X-linked Myotubular Myopathy

What is X-linked myotubular myopathy?

X-linked myotubular myopathy (XLMTM or MTM) is caused by a genetic mutation on the X chromosome, a rare disease that causes muscle weakness. It occurs almost exclusively in males, affecting about 1 in 50,000 newborn boys worldwide. MTM is a form of centronuclear myopathy and is sometimes called X-linked centronuclear myopathy.

Boys with myotubular myopathy usually have muscle weakness at birth, although occasional milder forms may not cause problems until adolescence. Boys with severe MTM may survive only into early childhood, while those with milder forms may have slow progression of the disease and live into adulthood.

Girls and mothers of boys with MTM who carry a mutant copy of the MTM1 gene on one chromosome are usually unaffected, but in some cases may have mild or moderate degrees of weakness.

The muscle weakness can also affect bone development, head and face shape, and eye movement.

What are the symptoms of myotubular myopathy?

Infants with severe myotubular myopathy are very weak from birth and appear limp or “floppy.” They often have difficulty feeding and breathing on their own because of weakness in the muscles used to suck, swallow, and breathe. The breathing difficulties may be severe enough to require breathing assistance at night or 24-hour mechanical ventilation.

As they grow, children with MTM tire easily and may not have enough strength to sit, stand, or walk. They often have skeletal problems such as hip dysplasia and curvature of the spine (scoliosis).

What causes X-linked myotubular myopathy?

XLMTM is caused by mutations in a gene called MTM1, which is located on the X chromosome. In boys, who have only one X chromosome, a mutation on that one copy of the gene causes MTM. In girls, who have two X chromosomes, having one normal copy is usually enough to prevent weakness, but some so-called “carriers” of MTM1 mutations may have significant degrees of weakness.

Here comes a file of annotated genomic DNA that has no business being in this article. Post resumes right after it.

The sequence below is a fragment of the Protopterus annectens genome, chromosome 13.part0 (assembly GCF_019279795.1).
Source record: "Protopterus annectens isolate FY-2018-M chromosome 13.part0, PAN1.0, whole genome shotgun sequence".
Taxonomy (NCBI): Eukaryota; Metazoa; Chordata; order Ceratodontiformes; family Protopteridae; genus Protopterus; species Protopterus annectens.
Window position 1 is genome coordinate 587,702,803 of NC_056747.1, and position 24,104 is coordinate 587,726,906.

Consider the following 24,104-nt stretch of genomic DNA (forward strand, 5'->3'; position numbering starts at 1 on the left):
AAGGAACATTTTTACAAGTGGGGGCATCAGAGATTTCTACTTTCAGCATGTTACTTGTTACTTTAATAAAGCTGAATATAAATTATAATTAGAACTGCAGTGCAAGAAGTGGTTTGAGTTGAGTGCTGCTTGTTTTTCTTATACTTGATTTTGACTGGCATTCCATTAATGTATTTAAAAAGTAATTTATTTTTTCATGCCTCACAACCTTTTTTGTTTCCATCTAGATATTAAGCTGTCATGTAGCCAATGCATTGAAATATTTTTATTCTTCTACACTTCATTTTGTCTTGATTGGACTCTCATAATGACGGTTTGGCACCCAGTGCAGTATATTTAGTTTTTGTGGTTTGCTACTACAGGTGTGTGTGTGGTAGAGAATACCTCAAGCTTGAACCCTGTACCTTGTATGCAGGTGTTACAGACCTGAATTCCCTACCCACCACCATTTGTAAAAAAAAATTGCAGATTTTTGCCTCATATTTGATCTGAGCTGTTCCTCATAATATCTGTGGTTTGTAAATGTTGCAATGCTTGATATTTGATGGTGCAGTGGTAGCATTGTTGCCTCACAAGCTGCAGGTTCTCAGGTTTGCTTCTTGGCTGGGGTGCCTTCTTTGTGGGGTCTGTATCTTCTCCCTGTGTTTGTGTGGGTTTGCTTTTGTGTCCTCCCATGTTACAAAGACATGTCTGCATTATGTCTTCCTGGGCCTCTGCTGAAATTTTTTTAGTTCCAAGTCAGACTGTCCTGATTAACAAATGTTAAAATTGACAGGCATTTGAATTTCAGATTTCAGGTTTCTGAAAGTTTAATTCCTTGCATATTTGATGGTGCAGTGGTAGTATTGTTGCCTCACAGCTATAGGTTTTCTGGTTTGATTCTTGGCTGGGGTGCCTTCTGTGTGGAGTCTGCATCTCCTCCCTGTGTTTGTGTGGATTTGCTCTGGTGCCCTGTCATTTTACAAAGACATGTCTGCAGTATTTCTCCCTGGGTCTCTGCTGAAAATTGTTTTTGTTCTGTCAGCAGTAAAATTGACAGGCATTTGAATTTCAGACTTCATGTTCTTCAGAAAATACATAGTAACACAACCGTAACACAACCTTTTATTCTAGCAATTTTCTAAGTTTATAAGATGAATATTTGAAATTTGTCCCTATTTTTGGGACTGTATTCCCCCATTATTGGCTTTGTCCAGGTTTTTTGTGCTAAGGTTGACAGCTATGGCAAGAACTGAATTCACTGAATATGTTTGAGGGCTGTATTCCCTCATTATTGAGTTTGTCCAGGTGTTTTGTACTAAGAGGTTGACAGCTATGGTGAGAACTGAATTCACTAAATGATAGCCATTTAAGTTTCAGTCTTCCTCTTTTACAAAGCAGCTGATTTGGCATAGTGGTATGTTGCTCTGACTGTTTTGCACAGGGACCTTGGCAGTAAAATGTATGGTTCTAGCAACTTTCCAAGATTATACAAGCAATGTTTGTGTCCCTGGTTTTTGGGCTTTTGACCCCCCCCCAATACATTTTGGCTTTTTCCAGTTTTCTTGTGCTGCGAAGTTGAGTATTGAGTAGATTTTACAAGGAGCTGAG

The genetic mutations in MTM1 disrupt an enzyme called myotubularin, which maintains muscle cells and helps muscles contract. If children don’t have enough functioning myotubularin, they will develop varying degrees of muscle weakness.

In 80 to 90 percent of cases, the MTM1 mutation is inherited from the mother. In most other cases, the mutation happens after conception and the mother is not a carrier. If the mother is a carrier, the chance is 50 percent that she will pass the mutation on to her children.

How is myotubular myopathy diagnosed?

In addition to signs of muscle weakness, MTM has other features that will help physicians make the diagnosis. These include a high forehead, a long face, a large head, long fingers and toes, droopy eyelids, and undescended testicles.

In some cases, a muscle biopsy may be recommended to look for certain telltale changes to the muscle tissue. But in most cases, a diagnosis of MTM is confirmed through genetic testing.

What are the treatments for myotubular myopathy?

Treatment for myotubular myopathy is supportive and includes assisted breathing, feeding, and motor support. At Boston Children’s Hospital, we care for children with MTM in our Neuromuscular Center, which brings together clinicians in respiratory care, orthopedics, physical therapy, genetics, and other specialties. The team provides coordinated support, including home ventilator support for children with breathing difficulties, via the Critical Care, Anesthesia, Perioperative, Extension (CAPE) Home Ventilation Program, and G-tube feeding for children unable to swallow food. Our Augmentative Communication Program can help children who need assistive communication devices.

Children with myotubular myopathy are often monitored by ophthalmologists, orthopedists, and orthodontists to address specific visual, skeletal, and dental complications of MTM. We also provide genetic counseling and can conduct detailed genetic testing to learn more about possible inheritance patterns in the family.

Gene therapy for X-linked MTM is now in the early stages of testing around the country. To date, it has shown promise in restoring muscle strength. Your clinician can provide more information.

Research on myotubular myopathy

The Beggs Laboratory in the Manton Center for Orphan Disease Research conducts in-depth research on the genetic causes of myotubular myopathy and related conditions, in collaboration with medical centers around the world. This work has been key in developing gene therapy treatments that are now in early clinical trials. Learn more.